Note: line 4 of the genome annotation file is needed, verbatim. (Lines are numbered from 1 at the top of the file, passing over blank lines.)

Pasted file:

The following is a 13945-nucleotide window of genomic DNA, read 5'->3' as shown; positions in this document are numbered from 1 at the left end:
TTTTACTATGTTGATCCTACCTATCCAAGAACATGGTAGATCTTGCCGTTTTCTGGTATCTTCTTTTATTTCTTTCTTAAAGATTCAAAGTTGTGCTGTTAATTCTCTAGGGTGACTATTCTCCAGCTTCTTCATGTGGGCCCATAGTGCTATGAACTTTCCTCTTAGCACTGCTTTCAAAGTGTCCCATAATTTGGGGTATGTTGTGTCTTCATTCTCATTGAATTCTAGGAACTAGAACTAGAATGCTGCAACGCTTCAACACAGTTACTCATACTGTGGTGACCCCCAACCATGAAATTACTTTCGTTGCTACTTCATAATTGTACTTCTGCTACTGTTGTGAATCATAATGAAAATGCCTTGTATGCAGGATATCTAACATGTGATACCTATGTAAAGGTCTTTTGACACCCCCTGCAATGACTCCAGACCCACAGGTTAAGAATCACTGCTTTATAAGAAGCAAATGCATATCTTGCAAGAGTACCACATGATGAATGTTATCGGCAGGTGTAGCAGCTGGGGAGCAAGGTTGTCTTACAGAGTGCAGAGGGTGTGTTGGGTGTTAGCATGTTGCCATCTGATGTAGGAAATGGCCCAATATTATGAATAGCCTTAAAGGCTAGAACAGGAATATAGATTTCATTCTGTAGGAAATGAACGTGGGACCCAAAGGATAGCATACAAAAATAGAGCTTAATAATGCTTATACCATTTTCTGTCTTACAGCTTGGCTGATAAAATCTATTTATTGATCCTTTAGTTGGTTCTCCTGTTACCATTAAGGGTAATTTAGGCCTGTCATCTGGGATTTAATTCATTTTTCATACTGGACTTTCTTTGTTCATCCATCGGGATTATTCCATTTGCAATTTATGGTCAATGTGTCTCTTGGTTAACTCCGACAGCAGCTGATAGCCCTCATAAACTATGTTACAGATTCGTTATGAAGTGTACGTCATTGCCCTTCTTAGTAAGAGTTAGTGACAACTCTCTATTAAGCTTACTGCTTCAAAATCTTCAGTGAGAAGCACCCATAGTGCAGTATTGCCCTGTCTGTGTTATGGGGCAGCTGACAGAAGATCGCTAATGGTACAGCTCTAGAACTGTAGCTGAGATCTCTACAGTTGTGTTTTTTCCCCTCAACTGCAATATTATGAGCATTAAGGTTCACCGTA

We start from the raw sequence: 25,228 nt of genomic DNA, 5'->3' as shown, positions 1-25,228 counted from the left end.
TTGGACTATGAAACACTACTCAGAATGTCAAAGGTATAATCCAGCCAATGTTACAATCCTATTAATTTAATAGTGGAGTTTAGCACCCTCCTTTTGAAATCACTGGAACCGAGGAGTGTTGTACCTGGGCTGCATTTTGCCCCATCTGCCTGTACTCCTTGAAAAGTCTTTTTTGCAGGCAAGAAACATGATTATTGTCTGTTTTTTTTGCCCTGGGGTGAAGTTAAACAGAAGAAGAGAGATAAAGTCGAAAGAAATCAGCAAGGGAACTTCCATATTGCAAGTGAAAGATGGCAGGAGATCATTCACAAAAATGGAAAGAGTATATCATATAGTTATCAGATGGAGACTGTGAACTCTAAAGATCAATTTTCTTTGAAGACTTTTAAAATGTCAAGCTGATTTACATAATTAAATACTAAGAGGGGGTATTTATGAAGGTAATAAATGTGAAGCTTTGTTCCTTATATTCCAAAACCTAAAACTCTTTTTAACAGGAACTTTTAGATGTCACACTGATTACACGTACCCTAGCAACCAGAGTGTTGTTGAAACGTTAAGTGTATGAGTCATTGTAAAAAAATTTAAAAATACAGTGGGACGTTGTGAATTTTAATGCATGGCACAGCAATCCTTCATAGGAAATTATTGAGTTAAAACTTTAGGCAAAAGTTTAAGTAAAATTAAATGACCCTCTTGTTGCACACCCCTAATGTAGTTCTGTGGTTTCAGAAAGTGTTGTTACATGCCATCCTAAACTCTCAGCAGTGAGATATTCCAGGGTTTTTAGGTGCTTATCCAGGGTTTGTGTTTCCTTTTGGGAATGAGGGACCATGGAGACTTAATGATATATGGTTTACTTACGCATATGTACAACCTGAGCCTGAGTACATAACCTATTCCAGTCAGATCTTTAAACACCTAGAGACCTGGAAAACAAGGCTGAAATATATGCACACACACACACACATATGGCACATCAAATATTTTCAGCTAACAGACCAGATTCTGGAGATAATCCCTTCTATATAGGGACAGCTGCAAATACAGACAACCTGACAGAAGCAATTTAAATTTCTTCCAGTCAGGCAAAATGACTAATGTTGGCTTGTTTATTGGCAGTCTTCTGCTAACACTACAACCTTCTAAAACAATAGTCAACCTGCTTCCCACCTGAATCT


TTGGACTATGAAACACTACTCAGAATGTCAAAGGTATAATCCAGCCAATGTTACAATCCTATTAATTTAATAGTGGAGTTTAGCACCCTCCTTTTGAAATCACTGGAACCGAGGAGTGTTGTACCTGGGCTGCATTTTGCCCCATCTGCCTGTACTCCTTGAAAAGTCTTTTTTGCAGGCAAGAAACATGATTATTGTCTGTTTTTTTTGCCCTGGGGTGAAGTTAAACAGAAGAAGAGAGATAAAGTCGAAAGAAATCAGCAAGGGAACTTCCATATTGCAAGTGAAAGATGGCAGGAGATCATTCACAAAAATGGAAAGAGTATATCATATAGTTATCAGATGGAGACTGTGAACTCTAAAGATCAATTTTCTTTGAAGACTTTTAAAATGTCAAGCTGATTTACATAATTAAATACTAAGAGGGGGTATTTATGAAGGTAATAAATGTGAAGCTTTGTTCCTTATATTCCAAAACCTAAAACTCTTTTTAACAGGAACTTTTAGATGTCACACTGATTACACGTACCCTAGCAACCAGAGTGTTGTTGAAACGTTAAGTGTATGAGTCATTGTAAAAAAATTTAAAAATACAGTGGGACGTTGTGAATTTTAATGCATGGCACAGCAATCCTTCATAGGAAATTATTGAGTTAAAACTTTAGGCAAAAGTTTAAGTAAAATTAAATGACCCTCTTGTTGCACACCCCTAATGTAGTTCTGTGGTTTCAGAAAGTGTTGTTACATGCCATCCTAAACTCTCAGCAGTGAGATATTCCAGGGTTTTTAGGTGCTTATCCAGGGTTTGTGTTTCCTTTTGGGAATGAGGGACCATGGAGACTTAATGATATATGGTTTACTTACGCATATGTACAACCTGAGCCTGAGTACATAACCTATTCCAGTCAGATCTTTAAACACCTAGAGACCTGGAAAACAAGGCTGAAATATATGCACACACACACACACATATGGCACATCAAATATTTTCAGCTAACAGACCAGATTCTGGAGATAATCCCTTCTATATAGGGACAGCTGCAAATACAGACAACCTGACAGAAGCAATTTAAATTTCTTCCAGTCAGGCAAAATGACTAATGTTGGCTTGTTTATTGGCAGTCTTCTGCTAACACTACAACCTTCTAAAACAATAGTCAACCTGCTTCCCACCTGAATCT